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The global financial crisis has so far not resulted in reduced loans to local industry, but rather only in increased financing costs, as reported by Pinchas Kimmelman, chairman of the Manufacturers Association of Israel Forum of Financial Officers and VP Finance of Osem Industries.

"The banks are not refusing loans to manufacturing companies, large or small, but are raising interest rates, increasing their spreads and demanding a higher level of securities, in the form of shares, liens or other guarantees, depending on the bank's relationship with the company," explained Kimmelman, noting that this more conservative attitude by the banks is forcing companies to be less adventurous and to focus on projects with a higher certainty of success and returns.

Manufacturing companies are also becoming more conservative in their investment portfolios, shying away from shares and corporate bonds in favor of short-term investments with high liquidity, such as government bonds, Makam short-term loans and short-term bank deposits, at least until the situation stabilizes.

"Industry is also affected by the crisis," said Kimmelman, "although to a lesser degree than the financial institutions. We are at the beginning of a recession, and it will affect exports, employment and investments. How well a company weathers the crisis depends on its preparations for it."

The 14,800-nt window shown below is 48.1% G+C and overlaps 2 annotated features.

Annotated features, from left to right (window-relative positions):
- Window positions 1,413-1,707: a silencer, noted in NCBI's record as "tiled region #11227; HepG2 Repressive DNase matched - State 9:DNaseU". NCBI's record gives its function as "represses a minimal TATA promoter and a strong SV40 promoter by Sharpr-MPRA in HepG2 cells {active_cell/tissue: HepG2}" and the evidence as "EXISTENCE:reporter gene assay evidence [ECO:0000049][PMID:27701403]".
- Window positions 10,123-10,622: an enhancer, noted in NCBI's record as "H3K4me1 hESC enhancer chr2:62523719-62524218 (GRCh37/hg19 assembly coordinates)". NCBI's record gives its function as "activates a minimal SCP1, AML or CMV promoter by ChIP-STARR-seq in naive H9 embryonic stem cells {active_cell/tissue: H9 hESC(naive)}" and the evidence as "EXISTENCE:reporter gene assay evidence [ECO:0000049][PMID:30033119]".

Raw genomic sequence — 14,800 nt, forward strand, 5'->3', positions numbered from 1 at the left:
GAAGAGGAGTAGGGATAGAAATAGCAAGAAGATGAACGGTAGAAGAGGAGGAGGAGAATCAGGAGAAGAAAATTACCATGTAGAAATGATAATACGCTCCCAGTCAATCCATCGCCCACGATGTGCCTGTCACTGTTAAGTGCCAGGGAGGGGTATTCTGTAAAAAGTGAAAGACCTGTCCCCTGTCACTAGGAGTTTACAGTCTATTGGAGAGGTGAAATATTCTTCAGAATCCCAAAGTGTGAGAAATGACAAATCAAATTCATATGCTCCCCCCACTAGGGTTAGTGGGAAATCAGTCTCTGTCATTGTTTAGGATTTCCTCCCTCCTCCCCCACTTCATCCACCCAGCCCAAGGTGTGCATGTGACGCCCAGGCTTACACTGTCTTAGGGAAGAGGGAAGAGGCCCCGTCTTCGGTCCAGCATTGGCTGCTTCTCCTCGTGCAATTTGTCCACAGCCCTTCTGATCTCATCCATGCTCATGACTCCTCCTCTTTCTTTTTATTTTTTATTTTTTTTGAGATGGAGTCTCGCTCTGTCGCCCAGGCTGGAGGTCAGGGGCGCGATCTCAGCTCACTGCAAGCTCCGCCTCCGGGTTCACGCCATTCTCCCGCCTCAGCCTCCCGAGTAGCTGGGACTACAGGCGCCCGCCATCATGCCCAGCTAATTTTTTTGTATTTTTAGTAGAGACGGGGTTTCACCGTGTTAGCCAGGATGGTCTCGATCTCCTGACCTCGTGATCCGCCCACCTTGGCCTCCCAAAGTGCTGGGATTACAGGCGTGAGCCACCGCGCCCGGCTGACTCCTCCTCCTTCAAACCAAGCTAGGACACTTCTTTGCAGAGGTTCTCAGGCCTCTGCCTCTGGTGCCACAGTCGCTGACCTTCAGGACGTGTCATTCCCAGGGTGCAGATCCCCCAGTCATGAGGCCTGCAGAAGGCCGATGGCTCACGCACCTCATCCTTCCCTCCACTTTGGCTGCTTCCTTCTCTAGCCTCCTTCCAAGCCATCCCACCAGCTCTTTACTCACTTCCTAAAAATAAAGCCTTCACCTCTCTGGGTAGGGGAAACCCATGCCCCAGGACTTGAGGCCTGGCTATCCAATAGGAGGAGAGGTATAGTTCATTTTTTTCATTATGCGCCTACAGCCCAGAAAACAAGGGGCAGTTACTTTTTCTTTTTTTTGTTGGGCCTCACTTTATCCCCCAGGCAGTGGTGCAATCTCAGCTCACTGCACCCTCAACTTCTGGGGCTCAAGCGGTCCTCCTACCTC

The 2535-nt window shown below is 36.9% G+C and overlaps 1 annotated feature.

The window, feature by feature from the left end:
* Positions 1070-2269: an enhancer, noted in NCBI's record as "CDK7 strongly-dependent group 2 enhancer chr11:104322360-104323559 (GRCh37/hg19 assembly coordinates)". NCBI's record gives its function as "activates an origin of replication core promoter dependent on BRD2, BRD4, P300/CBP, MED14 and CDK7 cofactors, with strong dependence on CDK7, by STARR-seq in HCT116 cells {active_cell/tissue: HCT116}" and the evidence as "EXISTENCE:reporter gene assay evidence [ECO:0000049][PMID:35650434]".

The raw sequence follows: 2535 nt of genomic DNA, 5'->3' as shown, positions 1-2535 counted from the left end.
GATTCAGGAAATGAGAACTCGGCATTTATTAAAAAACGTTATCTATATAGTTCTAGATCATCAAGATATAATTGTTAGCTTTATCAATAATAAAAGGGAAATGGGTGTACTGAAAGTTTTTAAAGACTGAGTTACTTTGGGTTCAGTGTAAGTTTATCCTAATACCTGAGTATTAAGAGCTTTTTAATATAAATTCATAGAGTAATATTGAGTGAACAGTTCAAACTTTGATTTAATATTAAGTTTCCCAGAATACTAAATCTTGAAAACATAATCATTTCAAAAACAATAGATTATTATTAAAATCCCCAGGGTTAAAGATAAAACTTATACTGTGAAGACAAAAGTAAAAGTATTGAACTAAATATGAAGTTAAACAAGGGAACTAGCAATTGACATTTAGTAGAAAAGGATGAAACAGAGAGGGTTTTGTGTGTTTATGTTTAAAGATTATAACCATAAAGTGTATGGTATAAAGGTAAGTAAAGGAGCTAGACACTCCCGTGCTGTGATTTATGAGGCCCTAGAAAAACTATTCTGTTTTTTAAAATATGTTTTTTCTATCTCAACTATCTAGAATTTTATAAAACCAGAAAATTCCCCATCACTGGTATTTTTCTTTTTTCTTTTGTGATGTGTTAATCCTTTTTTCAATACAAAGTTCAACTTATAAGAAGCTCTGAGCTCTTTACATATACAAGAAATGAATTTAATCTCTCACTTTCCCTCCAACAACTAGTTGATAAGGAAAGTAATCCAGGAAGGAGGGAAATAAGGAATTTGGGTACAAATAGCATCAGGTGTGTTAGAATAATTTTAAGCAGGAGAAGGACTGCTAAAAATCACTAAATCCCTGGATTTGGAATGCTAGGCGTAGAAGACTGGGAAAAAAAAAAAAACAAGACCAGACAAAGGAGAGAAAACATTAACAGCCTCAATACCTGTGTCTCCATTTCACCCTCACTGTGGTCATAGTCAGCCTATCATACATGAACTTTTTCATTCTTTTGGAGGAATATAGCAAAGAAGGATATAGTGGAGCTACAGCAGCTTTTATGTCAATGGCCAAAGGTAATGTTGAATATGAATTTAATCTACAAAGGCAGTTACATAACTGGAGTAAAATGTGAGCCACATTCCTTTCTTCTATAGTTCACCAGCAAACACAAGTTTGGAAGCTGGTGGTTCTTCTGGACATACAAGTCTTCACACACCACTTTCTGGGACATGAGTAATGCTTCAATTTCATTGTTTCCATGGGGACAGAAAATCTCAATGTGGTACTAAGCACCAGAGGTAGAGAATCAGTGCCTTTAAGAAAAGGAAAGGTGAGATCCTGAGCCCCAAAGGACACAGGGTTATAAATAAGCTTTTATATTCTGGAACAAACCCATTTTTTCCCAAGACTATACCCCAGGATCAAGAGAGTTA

These preparations include forgoing long-term deals at below-cost prices. Manufacturers are reassessing the wisdom of export deals, based on an exchange rate of NIS 3.5-3.6 to the dollar. Transactions that appeared profitable at a higher exchange rate are no longer worthwhile, and this affects work plans for the coming year.

"No one intends to sell products at a loss," says Kimmelman, "and every $100,000 downscaling in exports is one less worker. Companies that foresee permanent losses are cutting [their work forces]."